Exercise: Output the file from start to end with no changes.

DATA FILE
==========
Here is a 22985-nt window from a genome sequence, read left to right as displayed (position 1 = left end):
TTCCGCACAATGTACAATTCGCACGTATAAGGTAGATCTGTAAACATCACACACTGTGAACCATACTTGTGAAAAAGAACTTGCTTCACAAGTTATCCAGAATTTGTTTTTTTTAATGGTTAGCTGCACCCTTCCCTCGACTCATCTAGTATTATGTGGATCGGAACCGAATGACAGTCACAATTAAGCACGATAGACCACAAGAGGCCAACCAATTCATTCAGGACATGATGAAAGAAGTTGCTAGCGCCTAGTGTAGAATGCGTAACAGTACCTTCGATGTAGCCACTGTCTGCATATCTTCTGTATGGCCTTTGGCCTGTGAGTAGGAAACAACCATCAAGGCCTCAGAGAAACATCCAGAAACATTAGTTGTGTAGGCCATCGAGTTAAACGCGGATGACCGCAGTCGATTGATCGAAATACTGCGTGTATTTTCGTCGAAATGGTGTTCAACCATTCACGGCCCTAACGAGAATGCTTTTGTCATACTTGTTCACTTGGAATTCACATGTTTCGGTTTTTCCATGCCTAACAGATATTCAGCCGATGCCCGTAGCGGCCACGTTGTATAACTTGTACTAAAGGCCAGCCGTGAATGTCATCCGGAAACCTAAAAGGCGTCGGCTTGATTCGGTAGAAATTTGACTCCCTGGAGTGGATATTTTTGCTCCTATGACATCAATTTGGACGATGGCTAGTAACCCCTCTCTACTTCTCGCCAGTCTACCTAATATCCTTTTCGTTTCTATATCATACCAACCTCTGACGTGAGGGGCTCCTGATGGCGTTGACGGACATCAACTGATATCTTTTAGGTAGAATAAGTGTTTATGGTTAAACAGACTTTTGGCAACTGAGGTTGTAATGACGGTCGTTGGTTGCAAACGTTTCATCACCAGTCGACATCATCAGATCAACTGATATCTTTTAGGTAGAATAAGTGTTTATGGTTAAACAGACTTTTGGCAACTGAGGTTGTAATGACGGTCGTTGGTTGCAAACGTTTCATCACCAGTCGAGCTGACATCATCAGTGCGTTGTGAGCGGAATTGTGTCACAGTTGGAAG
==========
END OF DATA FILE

Here is a 22985-nt window from a genome sequence, read left to right as displayed (position 1 = left end):
TTCCGCACAATGTACAATTCGCACGTATAAGGTAGATCTGTAAACATCACACACTGTGAACCATACTTGTGAAAAAGAACTTGCTTCACAAGTTATCCAGAATTTGTTTTTTTTAATGGTTAGCTGCACCCTTCCCTCGACTCATCTAGTATTATGTGGATCGGAACCGAATGACAGTCACAATTAAGCACGATAGACCACAAGAGGCCAACCAATTCATTCAGGACATGATGAAAGAAGTTGCTAGCGCCTAGTGTAGAATGCGTAACAGTACCTTCGATGTAGCCACTGTCTGCATATCTTCTGTATGGCCTTTGGCCTGTGAGTAGGAAACAACCATCAAGGCCTCAGAGAAACATCCAGAAACATTAGTTGTGTAGGCCATCGAGTTAAACGCGGATGACCGCAGTCGATTGATCGAAATACTGCGTGTATTTTCGTCGAAATGGTGTTCAACCATTCACGGCCCTAACGAGAATGCTTTTGTCATACTTGTTCACTTGGAATTCACATGTTTCGGTTTTTCCATGCCTAACAGATATTCAGCCGATGCCCGTAGCGGCCACGTTGTATAACTTGTACTAAAGGCCAGCCGTGAATGTCATCCGGAAACCTAAAAGGCGTCGGCTTGATTCGGTAGAAATTTGACTCCCTGGAGTGGATATTTTTGCTCCTATGACATCAATTTGGACGATGGCTAGTAACCCCTCTCTACTTCTCGCCAGTCTACCTAATATCCTTTTCGTTTCTATATCATACCAACCTCTGACGTGAGGGGCTCCTGATGGCGTTGACGGACATCAACTGATATCTTTTAGGTAGAATAAGTGTTTATGGTTAAACAGACTTTTGGCAACTGAGGTTGTAATGACGGTCGTTGGTTGCAAACGTTTCATCACCAGTCGACATCATCAGATCAACTGATATCTTTTAGGTAGAATAAGTGTTTATGGTTAAACAGACTTTTGGCAACTGAGGTTGTAATGACGGTCGTTGGTTGCAAACGTTTCATCACCAGTCGAGCTGACATCATCAGTGCGTTGTGAGCGGAATTGTGTCACAGTTGGAAG